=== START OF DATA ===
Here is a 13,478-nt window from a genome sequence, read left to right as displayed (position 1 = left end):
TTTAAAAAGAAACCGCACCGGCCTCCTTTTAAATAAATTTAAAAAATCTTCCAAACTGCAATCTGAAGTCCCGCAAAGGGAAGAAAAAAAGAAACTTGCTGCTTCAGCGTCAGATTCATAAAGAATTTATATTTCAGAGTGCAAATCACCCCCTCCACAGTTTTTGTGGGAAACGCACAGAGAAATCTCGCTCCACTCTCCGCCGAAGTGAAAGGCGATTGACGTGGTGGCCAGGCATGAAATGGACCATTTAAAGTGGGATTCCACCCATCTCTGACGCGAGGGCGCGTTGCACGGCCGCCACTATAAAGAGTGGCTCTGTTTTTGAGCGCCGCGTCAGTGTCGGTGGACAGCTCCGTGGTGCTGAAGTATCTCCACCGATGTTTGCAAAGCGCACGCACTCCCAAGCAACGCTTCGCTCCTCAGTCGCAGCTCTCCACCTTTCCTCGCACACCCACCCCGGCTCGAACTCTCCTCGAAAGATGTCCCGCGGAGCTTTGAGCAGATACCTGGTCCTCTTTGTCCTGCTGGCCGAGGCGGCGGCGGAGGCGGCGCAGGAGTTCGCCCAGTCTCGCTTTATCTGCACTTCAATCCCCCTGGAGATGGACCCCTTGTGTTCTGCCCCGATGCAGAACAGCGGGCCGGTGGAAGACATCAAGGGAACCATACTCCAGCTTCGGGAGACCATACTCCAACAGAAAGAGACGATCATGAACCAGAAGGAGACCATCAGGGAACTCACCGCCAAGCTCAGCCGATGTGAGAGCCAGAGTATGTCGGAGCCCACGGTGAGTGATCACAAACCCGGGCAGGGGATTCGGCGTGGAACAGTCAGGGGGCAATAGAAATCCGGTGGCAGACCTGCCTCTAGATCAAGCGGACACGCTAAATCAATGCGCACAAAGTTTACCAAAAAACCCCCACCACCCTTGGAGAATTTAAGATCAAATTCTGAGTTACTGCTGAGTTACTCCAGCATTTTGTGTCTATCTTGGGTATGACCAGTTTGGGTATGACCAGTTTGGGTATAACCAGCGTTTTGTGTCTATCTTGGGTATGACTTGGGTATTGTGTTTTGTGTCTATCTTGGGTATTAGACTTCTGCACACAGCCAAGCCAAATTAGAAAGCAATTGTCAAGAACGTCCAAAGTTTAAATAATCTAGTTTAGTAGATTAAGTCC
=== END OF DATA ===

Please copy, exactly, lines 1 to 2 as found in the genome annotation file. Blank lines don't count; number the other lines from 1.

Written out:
Here is a 13,478-nt window from a genome sequence, read left to right as displayed (position 1 = left end):
TTTAAAAAGAAACCGCACCGGCCTCCTTTTAAATAAATTTAAAAAATCTTCCAAACTGCAATCTGAAGTCCCGCAAAGGGAAGAAAAAAAGAAACTTGCTGCTTCAGCGTCAGATTCATAAAGAATTTATATTTCAGAGTGCAAATCACCCCCTCCACAGTTTTTGTGGGAAACGCACAGAGAAATCTCGCTCCACTCTCCGCCGAAGTGAAAGGCGATTGACGTGGTGGCCAGGCATGAAATGGACCATTTAAAGTGGGATTCCACCCATCTCTGACGCGAGGGCGCGTTGCACGGCCGCCACTATAAAGAGTGGCTCTGTTTTTGAGCGCCGCGTCAGTGTCGGTGGACAGCTCCGTGGTGCTGAAGTATCTCCACCGATGTTTGCAAAGCGCACGCACTCCCAAGCAACGCTTCGCTCCTCAGTCGCAGCTCTCCACCTTTCCTCGCACACCCACCCCGGCTCGAACTCTCCTCGAAAGATGTCCCGCGGAGCTTTGAGCAGATACCTGGTCCTCTTTGTCCTGCTGGCCGAGGCGGCGGCGGAGGCGGCGCAGGAGTTCGCCCAGTCTCGCTTTATCTGCACTTCAATCCCCCTGGAGATGGACCCCTTGTGTTCTGCCCCGATGCAGAACAGCGGGCCGGTGGAAGACATCAAGGGAACCATACTCCAGCTTCGGGAGACCATACTCCAACAGAAAGAGACGATCATGAACCAGAAGGAGACCATCAGGGAACTCACCGCCAAGCTCAGCCGATGTGAGAGCCAGAGTATGTCGGAGCCCACGGTGAGTGATCACAAACCCGGGCAGGGGATTCGGCGTGGAACAGTCAGGGGGCAATAGAAATCCGGTGGCAGACCTGCCTCTAGATCAAGCGGACACGCTAAATCAATGCGCACAAAGTTTACCAAAAAACCCCCACCACCCTTGGAGAATTTAAGATCAAATTCTGAGTTACTGCTGAGTTACTCCAGCATTTTGTGTCTATCTTGGGTATGACCAGTTTGGGTATGACCAGTTTGGGTATAACCAGCGTTTTGTGTCTATCTTGGGTATGACTTGGGTATTGTGTTTTGTGTCTATCTTGGGTATTAGACTTCTGCACACAGCCAAGCCAAATTAGAAAGCAATTGTCAAGAACGTCCAAAGTTTAAATAATCTAGTTTAGTAGATTAAGTCC